Looking at these beautiful red peppers.... I feel like a proud mama!  These have been a huge success.  With the weather staying consistently warm, these red peppers are coming into their own.  If you have the room, make a note to yourself to plant red bell peppers next spring.  When you slice into a fresh from the garden pepper, it makes a "crack" sound unlike anything you'll ever get from a grocery store pepper.... and the smell..... yummy!

I'm grilling these and freezing for 'fire roasted red peppers' all year long.

*** Grill or roast in a hot oven.  Then put into a paper bag and close tightly for 20 minutes.  Remove the skins and seeds.  Lay flat on cookie sheet to freeze.  Place in zip seal bag once frozen and don't forget to label the bag.  Another option:  instead of freezing, put into a jar with Extra Virgin Olive Oil and keep in the frig... eat or use within a few weeks....YUMMY.

Simple Tomato Sauce

Getting some children to eat vegetables can be tricky.  So I'm a big believer in tricking them!!  This quick and easy tomato sauce can be loaded up with grated vegetables to increase their intake of fiber and vitamins.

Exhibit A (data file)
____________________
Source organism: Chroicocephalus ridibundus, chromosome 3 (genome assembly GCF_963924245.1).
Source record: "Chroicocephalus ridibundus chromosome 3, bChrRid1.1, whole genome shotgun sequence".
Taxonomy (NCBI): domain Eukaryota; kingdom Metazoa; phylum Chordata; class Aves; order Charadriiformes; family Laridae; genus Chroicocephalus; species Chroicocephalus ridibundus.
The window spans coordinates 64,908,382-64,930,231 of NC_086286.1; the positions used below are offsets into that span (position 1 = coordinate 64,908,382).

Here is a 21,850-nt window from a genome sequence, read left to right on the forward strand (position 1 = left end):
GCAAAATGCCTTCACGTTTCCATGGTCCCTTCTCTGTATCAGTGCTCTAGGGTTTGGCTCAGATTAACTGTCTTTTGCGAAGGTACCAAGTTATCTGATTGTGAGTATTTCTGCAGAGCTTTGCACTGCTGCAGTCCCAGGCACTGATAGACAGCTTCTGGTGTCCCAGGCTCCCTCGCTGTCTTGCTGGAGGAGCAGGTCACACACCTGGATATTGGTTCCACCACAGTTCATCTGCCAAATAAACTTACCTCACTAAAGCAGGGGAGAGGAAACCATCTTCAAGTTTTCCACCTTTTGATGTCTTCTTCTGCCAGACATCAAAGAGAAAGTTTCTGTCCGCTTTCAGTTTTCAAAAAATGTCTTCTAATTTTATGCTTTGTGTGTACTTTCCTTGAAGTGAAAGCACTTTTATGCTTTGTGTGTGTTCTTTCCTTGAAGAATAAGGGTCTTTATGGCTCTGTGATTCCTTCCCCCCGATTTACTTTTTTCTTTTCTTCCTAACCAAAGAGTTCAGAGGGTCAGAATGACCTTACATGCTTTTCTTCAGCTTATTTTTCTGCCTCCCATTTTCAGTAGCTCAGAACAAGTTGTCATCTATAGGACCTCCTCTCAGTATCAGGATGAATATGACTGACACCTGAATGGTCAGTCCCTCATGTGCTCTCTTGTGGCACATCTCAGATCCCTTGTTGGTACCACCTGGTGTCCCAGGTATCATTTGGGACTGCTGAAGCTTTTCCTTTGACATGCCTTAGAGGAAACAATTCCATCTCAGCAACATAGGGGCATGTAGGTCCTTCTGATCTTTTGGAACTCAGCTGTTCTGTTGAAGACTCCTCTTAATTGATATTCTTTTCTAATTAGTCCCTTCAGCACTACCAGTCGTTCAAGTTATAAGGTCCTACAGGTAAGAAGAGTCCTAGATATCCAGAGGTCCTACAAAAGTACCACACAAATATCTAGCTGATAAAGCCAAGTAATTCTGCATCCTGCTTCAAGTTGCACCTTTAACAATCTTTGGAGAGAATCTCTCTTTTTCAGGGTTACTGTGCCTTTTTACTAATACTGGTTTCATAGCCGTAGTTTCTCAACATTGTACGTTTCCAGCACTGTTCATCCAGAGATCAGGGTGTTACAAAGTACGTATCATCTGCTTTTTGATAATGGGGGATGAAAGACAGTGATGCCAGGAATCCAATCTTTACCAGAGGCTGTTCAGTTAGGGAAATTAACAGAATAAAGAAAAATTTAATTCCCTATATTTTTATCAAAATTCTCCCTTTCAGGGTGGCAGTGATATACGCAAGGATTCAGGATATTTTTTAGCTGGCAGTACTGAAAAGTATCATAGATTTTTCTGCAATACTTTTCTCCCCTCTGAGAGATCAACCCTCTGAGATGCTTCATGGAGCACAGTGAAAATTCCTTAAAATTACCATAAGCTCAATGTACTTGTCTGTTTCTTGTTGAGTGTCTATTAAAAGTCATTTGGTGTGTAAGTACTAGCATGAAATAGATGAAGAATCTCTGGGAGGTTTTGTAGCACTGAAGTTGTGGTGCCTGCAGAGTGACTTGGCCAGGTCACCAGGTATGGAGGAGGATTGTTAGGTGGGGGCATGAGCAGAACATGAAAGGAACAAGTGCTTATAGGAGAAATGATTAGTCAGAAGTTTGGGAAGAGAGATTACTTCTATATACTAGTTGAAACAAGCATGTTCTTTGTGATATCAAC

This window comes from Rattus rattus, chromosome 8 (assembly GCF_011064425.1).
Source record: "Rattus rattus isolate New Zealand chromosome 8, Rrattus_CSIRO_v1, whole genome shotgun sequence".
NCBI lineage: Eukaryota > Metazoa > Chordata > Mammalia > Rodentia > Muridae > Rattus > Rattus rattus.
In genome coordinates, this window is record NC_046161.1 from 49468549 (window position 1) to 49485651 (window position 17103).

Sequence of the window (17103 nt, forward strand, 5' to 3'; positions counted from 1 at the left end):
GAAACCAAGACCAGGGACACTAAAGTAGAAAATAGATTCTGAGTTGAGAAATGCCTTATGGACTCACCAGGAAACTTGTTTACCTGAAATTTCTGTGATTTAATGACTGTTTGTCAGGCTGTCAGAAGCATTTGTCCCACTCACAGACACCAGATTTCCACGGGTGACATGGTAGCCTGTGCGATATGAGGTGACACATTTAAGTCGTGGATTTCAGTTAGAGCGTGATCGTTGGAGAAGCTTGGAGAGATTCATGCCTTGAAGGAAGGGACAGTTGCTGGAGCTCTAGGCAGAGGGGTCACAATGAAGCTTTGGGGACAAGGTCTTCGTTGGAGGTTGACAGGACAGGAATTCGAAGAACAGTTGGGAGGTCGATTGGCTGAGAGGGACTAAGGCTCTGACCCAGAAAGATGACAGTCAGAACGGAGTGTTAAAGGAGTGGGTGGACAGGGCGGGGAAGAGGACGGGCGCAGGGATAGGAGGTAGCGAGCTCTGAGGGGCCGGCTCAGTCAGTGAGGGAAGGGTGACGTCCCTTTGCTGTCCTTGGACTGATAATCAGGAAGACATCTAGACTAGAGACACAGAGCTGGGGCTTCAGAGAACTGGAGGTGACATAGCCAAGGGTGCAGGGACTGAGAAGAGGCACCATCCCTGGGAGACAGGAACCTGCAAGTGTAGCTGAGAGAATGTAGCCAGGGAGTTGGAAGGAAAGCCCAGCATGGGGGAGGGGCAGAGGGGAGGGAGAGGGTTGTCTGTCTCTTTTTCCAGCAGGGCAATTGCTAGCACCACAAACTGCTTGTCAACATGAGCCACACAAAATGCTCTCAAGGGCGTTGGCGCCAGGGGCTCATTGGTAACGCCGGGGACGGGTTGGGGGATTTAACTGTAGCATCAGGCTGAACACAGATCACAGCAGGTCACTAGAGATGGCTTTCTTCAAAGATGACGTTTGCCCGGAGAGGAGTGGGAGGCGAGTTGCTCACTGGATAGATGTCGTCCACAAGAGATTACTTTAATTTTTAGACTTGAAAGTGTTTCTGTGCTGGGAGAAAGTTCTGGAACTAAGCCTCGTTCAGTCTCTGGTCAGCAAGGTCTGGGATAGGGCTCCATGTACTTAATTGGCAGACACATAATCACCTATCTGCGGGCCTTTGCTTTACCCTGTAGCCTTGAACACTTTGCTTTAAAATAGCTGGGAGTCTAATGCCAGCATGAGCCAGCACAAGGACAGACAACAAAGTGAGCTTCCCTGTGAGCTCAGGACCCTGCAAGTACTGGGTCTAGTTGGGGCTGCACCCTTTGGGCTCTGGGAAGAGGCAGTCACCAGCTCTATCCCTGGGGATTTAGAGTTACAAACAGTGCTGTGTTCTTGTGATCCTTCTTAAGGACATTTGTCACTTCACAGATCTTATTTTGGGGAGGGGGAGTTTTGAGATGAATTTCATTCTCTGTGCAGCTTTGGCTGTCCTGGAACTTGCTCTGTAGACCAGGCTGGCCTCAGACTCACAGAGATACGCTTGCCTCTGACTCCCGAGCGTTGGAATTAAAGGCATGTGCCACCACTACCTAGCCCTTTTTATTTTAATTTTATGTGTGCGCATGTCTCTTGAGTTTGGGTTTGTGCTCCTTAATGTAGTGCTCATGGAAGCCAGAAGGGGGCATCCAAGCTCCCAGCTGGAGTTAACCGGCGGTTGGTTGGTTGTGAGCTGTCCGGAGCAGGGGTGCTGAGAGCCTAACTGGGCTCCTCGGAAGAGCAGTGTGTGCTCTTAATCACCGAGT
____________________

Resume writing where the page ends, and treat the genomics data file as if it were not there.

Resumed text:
Tomatoes are  loaded with lycopene -- a substance that protects against many cancers. Cooking tomatoes makes them even healthier because the heat releases the lycopene. Also, pairing tomato foods with a good fat, like olive oil, helps the body absorb more.


Simple Tomato Sauce
Makes about 2 cups

This is a quick and easy tomato sauce that you can adjust to suit your family’s taste. The red pepper is optional.  If you have an extra tomato on hand you can add to the canned tomatoes to brighten the flavor.

Basic Sauce

1 28 oz can diced tomatoes
4--5 garlic cloves, minced or pressed
1 tablespoon tomato paste
1 teaspoon olive oil
1/8 teaspoon red pepper flakes (optional)
½ teaspoon sugar